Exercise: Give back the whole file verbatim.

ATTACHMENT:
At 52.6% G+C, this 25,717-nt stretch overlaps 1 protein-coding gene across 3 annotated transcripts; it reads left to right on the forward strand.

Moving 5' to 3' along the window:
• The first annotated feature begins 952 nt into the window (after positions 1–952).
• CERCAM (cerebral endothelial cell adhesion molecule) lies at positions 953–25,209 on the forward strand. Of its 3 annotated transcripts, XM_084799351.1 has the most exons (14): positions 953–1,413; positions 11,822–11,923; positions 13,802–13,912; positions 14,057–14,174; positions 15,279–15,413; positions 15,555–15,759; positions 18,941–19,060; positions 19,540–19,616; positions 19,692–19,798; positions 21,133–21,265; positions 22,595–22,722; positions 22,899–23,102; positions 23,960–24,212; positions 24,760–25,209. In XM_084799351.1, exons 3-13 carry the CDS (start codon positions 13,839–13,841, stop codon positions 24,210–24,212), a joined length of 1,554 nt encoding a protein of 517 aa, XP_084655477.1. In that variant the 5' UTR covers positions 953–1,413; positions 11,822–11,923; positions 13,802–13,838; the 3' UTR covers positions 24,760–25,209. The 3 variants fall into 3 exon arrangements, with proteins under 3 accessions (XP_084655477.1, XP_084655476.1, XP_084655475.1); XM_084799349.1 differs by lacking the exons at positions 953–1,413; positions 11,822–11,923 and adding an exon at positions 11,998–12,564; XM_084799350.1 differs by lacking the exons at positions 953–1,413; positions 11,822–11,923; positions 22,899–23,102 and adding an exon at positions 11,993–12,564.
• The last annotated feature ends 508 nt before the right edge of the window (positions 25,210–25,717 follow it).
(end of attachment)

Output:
At 52.6% G+C, this 25,717-nt stretch overlaps 1 protein-coding gene across 3 annotated transcripts; it reads left to right on the forward strand.

Moving 5' to 3' along the window:
• The first annotated feature begins 952 nt into the window (after positions 1–952).
• CERCAM (cerebral endothelial cell adhesion molecule) lies at positions 953–25,209 on the forward strand. Of its 3 annotated transcripts, XM_084799351.1 has the most exons (14): positions 953–1,413; positions 11,822–11,923; positions 13,802–13,912; positions 14,057–14,174; positions 15,279–15,413; positions 15,555–15,759; positions 18,941–19,060; positions 19,540–19,616; positions 19,692–19,798; positions 21,133–21,265; positions 22,595–22,722; positions 22,899–23,102; positions 23,960–24,212; positions 24,760–25,209. In XM_084799351.1, exons 3-13 carry the CDS (start codon positions 13,839–13,841, stop codon positions 24,210–24,212), a joined length of 1,554 nt encoding a protein of 517 aa, XP_084655477.1. In that variant the 5' UTR covers positions 953–1,413; positions 11,822–11,923; positions 13,802–13,838; the 3' UTR covers positions 24,760–25,209. The 3 variants fall into 3 exon arrangements, with proteins under 3 accessions (XP_084655477.1, XP_084655476.1, XP_084655475.1); XM_084799349.1 differs by lacking the exons at positions 953–1,413; positions 11,822–11,923 and adding an exon at positions 11,998–12,564; XM_084799350.1 differs by lacking the exons at positions 953–1,413; positions 11,822–11,923; positions 22,899–23,102 and adding an exon at positions 11,993–12,564.
• The last annotated feature ends 508 nt before the right edge of the window (positions 25,210–25,717 follow it).